One of the biggest components of aging well is healthy eating. Though healthy eating is important during every phase of our lives, our nutritional needs change as we age.
A Rainbow Of Vegetables & Fruit
In many ways, the vibrant colors of vegetables and fruit are Mother Nature’s nutrition label.
Red is a natural plant pigment created by Lycopene – a powerful antioxidant.
Orange and yellow veggies and fruit get their color from essential carotenoids like lutein and beta-carotene (which the body converts into vitamin A). Add to this, orange natural foods deliver a lot of vitamin C.
Blue and purple fruits and veggies get their pigment from anthocyanin – one of the flavonoids proven to be packed with antioxidants.
Green fruit and leafy vegetables get their color from chlorophyll which absorbs sunlight for molecules that deliver essentials like vitamin A, vitamin C, potassium, folate and fiber.
One serving of green leafy vegetables daily protects against the age-related decline in brain function.
You can eat a rainbow of fruits and vegetables year round because, when it comes to vitamins, minerals and other nutrients, frozen is as good as fresh.
Milk & Dairy For Stronger Bones
Dairy foods deliver calcium which is essential to bone health as we age. These days, many dairy products are fortified with vitamin D which helps slow down age-related bone loss and reduce the risk of osteoporosis.
Milk and yogurt also deliver a high dose of potassium which is essential for muscle health and this includes the most important muscle in the human body – your heart.
Whole Grains – Life Extenders
Making the switch to whole grain breads, pasta, and cereals can lower the risk of death from virtually all causes by a whopping 15%.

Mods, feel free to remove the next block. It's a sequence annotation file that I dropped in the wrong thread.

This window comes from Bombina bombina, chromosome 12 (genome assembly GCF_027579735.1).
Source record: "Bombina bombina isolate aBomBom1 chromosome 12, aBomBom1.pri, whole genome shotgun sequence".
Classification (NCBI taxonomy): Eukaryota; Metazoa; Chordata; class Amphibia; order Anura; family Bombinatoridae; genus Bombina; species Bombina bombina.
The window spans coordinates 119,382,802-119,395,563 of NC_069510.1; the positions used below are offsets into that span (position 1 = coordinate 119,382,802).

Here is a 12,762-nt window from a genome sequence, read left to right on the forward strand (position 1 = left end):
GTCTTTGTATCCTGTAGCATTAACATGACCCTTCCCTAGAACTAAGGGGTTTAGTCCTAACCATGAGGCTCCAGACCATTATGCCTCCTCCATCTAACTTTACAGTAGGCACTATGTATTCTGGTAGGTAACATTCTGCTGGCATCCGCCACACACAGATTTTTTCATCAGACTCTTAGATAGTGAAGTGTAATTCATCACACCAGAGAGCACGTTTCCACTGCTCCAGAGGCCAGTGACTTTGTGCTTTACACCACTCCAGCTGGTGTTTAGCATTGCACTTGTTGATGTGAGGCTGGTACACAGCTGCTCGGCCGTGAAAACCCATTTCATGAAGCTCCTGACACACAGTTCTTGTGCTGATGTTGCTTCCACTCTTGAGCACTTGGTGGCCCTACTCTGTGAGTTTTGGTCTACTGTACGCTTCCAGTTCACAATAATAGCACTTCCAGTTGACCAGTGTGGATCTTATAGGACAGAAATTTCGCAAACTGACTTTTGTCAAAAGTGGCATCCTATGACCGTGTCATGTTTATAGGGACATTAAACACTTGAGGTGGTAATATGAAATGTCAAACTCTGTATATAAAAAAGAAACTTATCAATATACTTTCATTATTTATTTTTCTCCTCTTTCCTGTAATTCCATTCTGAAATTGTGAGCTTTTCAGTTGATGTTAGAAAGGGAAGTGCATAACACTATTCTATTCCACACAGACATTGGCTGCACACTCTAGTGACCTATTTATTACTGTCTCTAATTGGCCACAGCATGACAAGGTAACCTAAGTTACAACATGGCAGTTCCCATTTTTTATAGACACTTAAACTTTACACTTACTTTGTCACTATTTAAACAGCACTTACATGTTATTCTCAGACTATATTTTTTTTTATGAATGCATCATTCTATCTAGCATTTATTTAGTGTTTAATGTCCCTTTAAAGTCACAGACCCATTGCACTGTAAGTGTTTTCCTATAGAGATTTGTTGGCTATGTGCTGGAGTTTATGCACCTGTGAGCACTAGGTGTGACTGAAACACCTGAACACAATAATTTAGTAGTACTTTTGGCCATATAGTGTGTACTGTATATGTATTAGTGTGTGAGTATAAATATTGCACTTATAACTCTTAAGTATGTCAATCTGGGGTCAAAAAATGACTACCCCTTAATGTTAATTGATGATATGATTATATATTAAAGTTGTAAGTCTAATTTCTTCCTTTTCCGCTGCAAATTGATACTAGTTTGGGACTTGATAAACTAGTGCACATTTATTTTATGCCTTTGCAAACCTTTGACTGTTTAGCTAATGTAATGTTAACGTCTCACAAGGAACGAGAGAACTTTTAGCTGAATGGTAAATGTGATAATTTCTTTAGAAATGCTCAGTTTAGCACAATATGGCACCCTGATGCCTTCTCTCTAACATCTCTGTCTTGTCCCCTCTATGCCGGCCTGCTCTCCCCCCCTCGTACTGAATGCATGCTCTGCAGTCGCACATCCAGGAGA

Whole grains lower blood sugar levels and help prevent type-2 diabetes because we digest them more slowly than refined white-flour products. They also help reduce blood pressure and cholesterol. Loaded with fiber they’re a good source of all the B-vitamins plus essential minerals including iron, magnesium and selenium.
When you go shopping, look for foods made with whole grains like:
- Whole-wheat flour
- Rye flour
- Brown rice
Lean Meats & Poultry Deliver Protein
Whenever you eat meat or poultry, make sure it’s lean. Any layers of fat you can see are saturated fats which raise your bad cholesterol.
In addition to protein, lean meats deliver complex B-vitamins, iron and zinc. Lean poultry (without the skin) is a good source of selenium, vitamins B3 and B6, plus choline.
When it comes to portion size, a good rule to follow is eating an amount that equals the size of your fist.
Fish – A Rich Source Of Omega-3s
Eating fish provides you with a good source of protein without the risk of consuming high levels of saturated fat.
Oily types of fish like salmon, albacore tuna, mackerel, trout and sardines, are high in Omega-3 fatty acids which are essential to a healthy heart.
Omega-3s help reduce the risk of cardiovascular disease by lowering blood pressure and triglyceride levels.
Keep in mind, since our bodies don’t produce Omega-3 fatty acids, we can only get them from the food we eat. If you don’t like to cook fish at home, make a point to order it next time you dine out.